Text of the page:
Chief Minister Michael Gunner is facing increased pressure to release an update on the state of the Territory’s finances, following a federal report that shows his government was made aware of GST funding figures in February – the same figures the Tasmanian Government used to draft a fiscal update this month.
While the figures provided in the Commonwealth Grants Commission (CGC) funding report will change later in the year, the former head of the NT Grants Commission says the Gunner Government is stalling for political self-interest rather than a lack of information, as they have claimed.
Bob Beadman told the NT Independent the Gunner Government has more than enough information to produce a fiscal update report and that doing so would provide certainty to the business community and the public at large.
“The public want to be reassured that the government is leading them to an optimistic future and there is a plan to get them there,” he said. “There doesn’t appear to be any of that coming from government today.
“They’ve made a political judgment about whether producing a fiscal outlook would help or hinder their election prospects – they’ve answered themselves by not bringing one down.”
Commonwealth Grants Commission report was distributed in February
Mr Gunner has repeatedly rejected calls for a budget or pre-election fiscal outlook before the general election, citing unknown GST revenues.
But according to the CGC report that was sent to state and territory governments in February, the Territory can expect an extra $368 million in GST payments this year. Those figures and other GST revenues would change throughout the year, as they do every year.
CLP shadow treasurer Tracey Hayes said the decision to withhold a fiscal update report or a “mini-budget” before the election showed “contempt for Territorians”.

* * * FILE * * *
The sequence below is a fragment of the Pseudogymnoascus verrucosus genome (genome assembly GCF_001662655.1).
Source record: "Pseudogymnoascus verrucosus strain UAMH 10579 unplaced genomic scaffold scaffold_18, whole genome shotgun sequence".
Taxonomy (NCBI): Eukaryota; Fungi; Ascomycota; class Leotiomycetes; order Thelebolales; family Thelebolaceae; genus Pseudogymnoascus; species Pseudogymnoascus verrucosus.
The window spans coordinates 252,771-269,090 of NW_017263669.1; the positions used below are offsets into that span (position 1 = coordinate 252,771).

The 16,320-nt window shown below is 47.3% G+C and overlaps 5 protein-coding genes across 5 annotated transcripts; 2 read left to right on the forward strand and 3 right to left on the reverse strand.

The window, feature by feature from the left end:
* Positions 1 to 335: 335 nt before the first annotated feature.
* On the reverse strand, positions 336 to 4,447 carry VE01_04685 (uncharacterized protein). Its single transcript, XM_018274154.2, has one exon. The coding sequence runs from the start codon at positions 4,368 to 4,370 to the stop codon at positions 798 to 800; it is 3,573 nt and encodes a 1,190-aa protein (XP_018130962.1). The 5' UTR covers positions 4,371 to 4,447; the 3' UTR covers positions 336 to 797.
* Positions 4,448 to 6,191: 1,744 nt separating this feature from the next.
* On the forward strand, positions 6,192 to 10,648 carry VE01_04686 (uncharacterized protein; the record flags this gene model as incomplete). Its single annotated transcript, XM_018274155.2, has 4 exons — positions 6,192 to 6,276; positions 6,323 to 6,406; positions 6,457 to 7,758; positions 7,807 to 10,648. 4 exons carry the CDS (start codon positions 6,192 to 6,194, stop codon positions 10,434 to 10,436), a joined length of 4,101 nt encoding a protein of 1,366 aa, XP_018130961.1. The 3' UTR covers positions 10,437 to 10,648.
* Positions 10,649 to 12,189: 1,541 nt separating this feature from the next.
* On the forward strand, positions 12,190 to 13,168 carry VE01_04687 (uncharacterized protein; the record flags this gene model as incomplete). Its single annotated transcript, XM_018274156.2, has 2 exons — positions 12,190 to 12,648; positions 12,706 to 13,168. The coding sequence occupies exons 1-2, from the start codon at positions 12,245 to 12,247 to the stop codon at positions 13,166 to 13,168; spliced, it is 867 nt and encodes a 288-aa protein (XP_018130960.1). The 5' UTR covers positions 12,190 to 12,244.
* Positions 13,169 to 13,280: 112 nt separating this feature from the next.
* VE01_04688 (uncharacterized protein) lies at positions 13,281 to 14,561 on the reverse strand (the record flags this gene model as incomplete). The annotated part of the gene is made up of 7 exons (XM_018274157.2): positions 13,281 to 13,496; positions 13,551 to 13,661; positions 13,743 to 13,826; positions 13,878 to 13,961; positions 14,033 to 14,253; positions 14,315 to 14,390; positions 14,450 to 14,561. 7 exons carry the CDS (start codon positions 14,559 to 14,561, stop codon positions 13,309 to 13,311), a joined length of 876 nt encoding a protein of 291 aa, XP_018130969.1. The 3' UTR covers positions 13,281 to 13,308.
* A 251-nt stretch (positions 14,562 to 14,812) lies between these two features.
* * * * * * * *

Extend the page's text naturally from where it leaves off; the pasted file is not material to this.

“The Gunner Government has been aware of the important GST change since mid-February,” she said. “By refusing to release a mini-budget before the election, the Chief Minister and Treasurer are showing absolute contempt for Territorians and disregard for fair democratic process. It’s a disappointing demonstration of poor leadership and poor governance, devoid of political fortitude.”
‘No obstacle’ to producing some form of financial update
Treasurer Nicole Manison was contacted for comment but did not respond to questions, including whether or not she felt Territorians were buying the government’s repeated assertion that a budget or fiscal outlook cannot be produced.
The Territory’s net debt has escalated from $1.7 billion in 2016 — when Labor was elected — to what experts estimate will be more than $7 billion by the end of this financial year.
The final net debt figure will now remain unknown until the budget is handed down after the August election.
“There is no obstacle to the NT producing a Fiscal Outlook Report, if it wanted to,” Mr Beadman said. “Final receipt numbers are not essential to produce an indicative report, as Tasmania has shown.
“I note the NT has an election due in three months, and Tasmania in two years. Presumably the NT (government) sees no electoral advantage in producing a Fiscal Outlook.”
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